Technology

Five questions with SmartClean

From left: Mr Kush Agarwal, Ms Stella Aw, Mr Lav Agarwal and Mr Abhishek Mishra (not pictured) founded SmartClean. Monitoring cleanliness in real time will help move the industry towards need-based cleaning, says Mr Lav Agarwal.
From left: Mr Kush Agarwal, Ms Stella Aw, Mr Lav Agarwal and Mr Abhishek Mishra (not pictured) founded SmartClean. Monitoring cleanliness in real time will help move the industry towards need-based cleaning, says Mr Lav Agarwal.ST PHOTO: KEVIN LIM

Keeping public toilets spotless can be a huge challenge, especially given the shortage of cleaners and the high turnover rate in the cleaning industry. Enter SmartClean, a Singapore start-up developing technology which makes use of sensors to monitor toilet cleanliness and can send alerts to cleaners in real time. The company graduated from AIRmaker - an accelerator that grooms IoT (Internet of Things) start-ups - last month and is in the process of testing its solution. Chia Yan Min chats about toilets and growth plans with SmartClean's co-founders Stella Aw, 33, her husband Lav Agarwal and his twin brother Kush Agarwal, both 32, and Abhishek Mishra, 26.

Q How did SmartClean get started?

Ms Aw I have been running a cleaning company called Spotless, which I started about six years ago with my brother. We mainly do commercial cleaning contracts at offices, factories and shopping malls. We have about 35 employees and 26 cleaning contracts.

The cleaning industry faces a high turnover rate and manpower-related issues, and I have been looking for ways to make the company more productive and allocate manpower more efficiently.

Mr Lav Agarwal The other three of us are PhD (students) in electrical engineering at the National University of Singapore and Nanyang Technological University. We did our undergraduate studies in India and came here for further studies.

We three already have a two-year-old company called Synapse Technologies which offers robotics solutions for different use cases.

We wanted to apply this to the cleaning industry and try to solve some of the issues it faces.

Stella and I met at an MBA fair last year and started dating - we're married now. We started SmartClean last October and incorporated it after we joined the AIRmaker accelerator programme in May.

CLEANING IN A SMART CITY

In future, instead of deploying cleaners to the facility, a cleaning team can be located in a smart city serving multiple locations at once by receiving alerts.

MR LAV AGARWAL, SmartClean's co-founder.

Q How does your solution help overcome cleaning industry challenges?

Mr Lav Agarwal In Singapore, for example, most of the cleaning manpower comes from nearby countries and or are older people. So if you can optimise cleaning operations, the workload can be reduced.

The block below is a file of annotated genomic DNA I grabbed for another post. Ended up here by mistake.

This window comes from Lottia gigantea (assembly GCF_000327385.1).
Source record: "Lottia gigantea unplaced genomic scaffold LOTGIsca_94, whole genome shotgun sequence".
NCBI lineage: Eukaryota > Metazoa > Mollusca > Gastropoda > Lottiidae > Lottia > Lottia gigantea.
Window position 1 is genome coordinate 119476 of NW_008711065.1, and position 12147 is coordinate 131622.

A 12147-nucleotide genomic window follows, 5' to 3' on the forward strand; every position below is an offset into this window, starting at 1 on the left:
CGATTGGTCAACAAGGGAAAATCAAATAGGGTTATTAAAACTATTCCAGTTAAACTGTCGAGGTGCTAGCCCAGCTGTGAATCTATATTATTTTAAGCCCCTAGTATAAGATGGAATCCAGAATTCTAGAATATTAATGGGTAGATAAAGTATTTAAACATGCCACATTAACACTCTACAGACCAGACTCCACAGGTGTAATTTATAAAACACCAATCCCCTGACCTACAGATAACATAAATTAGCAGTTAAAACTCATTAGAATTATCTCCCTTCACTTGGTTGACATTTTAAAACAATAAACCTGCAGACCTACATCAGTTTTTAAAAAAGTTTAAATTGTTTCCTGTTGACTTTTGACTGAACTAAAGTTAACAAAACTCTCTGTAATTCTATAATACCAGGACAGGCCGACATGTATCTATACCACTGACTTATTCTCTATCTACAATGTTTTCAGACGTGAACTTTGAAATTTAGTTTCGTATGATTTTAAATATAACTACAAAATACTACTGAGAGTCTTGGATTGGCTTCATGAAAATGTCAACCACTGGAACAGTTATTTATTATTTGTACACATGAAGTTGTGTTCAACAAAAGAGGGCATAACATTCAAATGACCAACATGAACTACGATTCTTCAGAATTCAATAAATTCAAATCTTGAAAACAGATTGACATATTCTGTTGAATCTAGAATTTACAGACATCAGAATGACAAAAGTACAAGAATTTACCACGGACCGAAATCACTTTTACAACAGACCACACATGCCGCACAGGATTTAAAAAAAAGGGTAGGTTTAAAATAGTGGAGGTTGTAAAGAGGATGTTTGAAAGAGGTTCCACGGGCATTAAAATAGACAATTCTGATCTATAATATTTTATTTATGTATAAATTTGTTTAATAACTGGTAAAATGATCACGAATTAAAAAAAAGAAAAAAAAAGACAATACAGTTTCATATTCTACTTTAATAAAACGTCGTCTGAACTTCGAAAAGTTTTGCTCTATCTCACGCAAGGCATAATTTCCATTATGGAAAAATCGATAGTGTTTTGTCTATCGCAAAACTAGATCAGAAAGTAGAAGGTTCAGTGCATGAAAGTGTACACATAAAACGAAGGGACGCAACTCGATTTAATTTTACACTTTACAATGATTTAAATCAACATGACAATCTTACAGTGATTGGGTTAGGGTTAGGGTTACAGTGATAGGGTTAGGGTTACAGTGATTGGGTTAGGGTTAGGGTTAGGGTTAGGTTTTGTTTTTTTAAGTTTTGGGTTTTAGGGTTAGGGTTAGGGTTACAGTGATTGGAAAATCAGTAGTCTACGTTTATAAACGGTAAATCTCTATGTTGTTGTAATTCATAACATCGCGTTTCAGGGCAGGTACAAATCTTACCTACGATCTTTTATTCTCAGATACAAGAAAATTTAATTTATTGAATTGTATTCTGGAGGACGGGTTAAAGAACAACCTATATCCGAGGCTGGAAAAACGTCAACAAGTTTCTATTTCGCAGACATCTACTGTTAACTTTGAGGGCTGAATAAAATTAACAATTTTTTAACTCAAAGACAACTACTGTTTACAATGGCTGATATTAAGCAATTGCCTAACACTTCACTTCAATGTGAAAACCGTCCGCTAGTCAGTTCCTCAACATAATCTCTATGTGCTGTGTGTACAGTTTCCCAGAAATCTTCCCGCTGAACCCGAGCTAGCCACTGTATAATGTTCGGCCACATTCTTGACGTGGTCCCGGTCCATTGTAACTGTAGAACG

Our solution involves installing a set of sensors in toilets which evaluate different aspects of cleanliness in real time. This includes air quality monitoring, which means checking if the toilets are smelly or not, and wetness monitoring, which checks if the floors are wet or dry.

The sensors can detect anomalies and alert cleaners in real time, so it becomes like an automated cleaning supervisor.

This will help move the industry from schedule-based cleaning to need-based cleaning.

We also put in people counters to capture user patterns as well as touchscreens which can capture user feedback about the facility.

Cleaners can also automatically log their tasks in the system.

Q What was the development process like and what is the next step?

Mr Lav Agarwal The first version took about 10 months to develop. The next step for R&D would be to develop artificial intelligence, as well as further improve on the sensors.

The cleaning industry does not require much training or a skilled workforce - people come and go very often.

This is why we're also building an AI (artificial intelligence) which will allow the "cleaning supervisor" to give specific instructions instead of just detecting anomalies.

The instructions given can be clear enough so that the system is not dependent on a specific cleaner.

In future, instead of deploying cleaners to the facility, a cleaning team can be located in a smart city serving multiple locations at once by receiving alerts.

We are also working to improve the aesthetics of the sensor modules, as they will be deployed in public places like toilets and airports so they need to look good.

Infrastructure owners will always have concerns about the reaction of the end-users when they see the sensors installed - whether there will be wires running around the premises and so on.

All the sensor casings were 3D-printed and the designs will be iterated and improved upon for production in future.

Q Have you tested the solution?

Mr Lav Agarwal We're deploying it at a few facilities in a pilot. One is in the men's washroom at Bash (Build Amazing Start-ups Here) - a start-up facility at Block 79, JTC LaunchPad @ one-north.

There are also plans to test-bed the solution at an Ascendas facility - AIRmaker is a joint venture between Ascendas-Singbridge, SGInnovate and China's Runyang Group.

But we still need more data to train and develop the AI. At the moment, what is being tested is data capturing and sending alerts based on information received from the sensors.

Q What are your growth plans?

Mr Lav Agarwal We are in the process of raising $350,000.

The money will be used for R&D and product development, as well as hiring more people for the team.

A version of this article appeared in the print edition of The Straits Times on September 26, 2017, with the headline 'Five questions with SmartClean'. Print Edition | Subscribe